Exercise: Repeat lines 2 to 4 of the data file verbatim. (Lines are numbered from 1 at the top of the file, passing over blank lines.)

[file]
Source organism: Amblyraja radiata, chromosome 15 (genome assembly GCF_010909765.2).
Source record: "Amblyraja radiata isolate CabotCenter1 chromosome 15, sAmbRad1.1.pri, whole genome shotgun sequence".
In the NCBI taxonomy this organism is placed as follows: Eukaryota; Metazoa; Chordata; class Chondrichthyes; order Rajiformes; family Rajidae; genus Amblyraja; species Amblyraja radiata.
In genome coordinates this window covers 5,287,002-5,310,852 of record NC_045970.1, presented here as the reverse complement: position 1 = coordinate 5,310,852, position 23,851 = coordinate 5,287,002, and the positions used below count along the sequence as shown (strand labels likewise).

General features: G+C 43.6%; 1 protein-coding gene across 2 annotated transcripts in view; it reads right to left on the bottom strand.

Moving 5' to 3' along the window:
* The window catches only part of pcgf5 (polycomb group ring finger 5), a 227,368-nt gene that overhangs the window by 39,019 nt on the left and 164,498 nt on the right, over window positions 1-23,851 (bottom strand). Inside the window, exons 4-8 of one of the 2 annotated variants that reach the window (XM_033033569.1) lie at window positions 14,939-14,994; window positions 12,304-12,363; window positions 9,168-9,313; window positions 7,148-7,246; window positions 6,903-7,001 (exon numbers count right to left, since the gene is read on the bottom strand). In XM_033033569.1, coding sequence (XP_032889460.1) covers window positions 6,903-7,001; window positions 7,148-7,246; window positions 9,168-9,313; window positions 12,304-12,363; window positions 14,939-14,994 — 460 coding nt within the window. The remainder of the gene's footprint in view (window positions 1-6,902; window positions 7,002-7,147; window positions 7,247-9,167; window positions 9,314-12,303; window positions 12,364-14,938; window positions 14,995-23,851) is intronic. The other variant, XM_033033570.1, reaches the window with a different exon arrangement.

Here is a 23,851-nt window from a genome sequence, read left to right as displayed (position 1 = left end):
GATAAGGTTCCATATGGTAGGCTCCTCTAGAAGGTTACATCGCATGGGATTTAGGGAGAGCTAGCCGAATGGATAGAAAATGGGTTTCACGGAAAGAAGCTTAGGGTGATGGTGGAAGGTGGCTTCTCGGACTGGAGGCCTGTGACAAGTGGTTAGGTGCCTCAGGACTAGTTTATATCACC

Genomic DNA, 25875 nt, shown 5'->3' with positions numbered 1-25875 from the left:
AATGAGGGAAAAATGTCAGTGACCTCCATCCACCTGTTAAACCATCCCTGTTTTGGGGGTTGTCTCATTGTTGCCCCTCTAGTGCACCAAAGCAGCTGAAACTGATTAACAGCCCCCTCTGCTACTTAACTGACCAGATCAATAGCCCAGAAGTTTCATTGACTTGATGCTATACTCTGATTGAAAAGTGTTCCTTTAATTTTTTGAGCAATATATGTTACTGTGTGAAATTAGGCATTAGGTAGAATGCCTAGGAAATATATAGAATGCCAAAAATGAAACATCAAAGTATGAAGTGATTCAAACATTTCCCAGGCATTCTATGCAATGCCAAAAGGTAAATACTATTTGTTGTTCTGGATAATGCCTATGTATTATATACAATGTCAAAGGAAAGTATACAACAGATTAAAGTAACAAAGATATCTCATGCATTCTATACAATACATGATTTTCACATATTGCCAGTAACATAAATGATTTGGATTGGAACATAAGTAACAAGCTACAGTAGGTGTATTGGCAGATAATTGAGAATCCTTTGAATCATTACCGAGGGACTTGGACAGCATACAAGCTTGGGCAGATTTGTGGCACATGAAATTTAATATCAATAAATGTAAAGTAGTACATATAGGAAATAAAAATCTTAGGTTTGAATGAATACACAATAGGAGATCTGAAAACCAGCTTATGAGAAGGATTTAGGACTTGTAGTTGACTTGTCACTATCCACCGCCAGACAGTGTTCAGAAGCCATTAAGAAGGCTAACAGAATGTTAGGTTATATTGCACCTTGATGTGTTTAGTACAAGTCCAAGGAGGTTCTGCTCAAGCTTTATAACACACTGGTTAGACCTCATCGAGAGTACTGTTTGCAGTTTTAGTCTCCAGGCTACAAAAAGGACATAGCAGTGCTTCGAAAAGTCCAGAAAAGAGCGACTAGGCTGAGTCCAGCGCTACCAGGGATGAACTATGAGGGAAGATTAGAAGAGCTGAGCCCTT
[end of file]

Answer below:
Source record: "Amblyraja radiata isolate CabotCenter1 chromosome 15, sAmbRad1.1.pri, whole genome shotgun sequence".
In the NCBI taxonomy this organism is placed as follows: Eukaryota; Metazoa; Chordata; class Chondrichthyes; order Rajiformes; family Rajidae; genus Amblyraja; species Amblyraja radiata.
In genome coordinates this window covers 5,287,002-5,310,852 of record NC_045970.1, presented here as the reverse complement: position 1 = coordinate 5,310,852, position 23,851 = coordinate 5,287,002, and the positions used below count along the sequence as shown (strand labels likewise).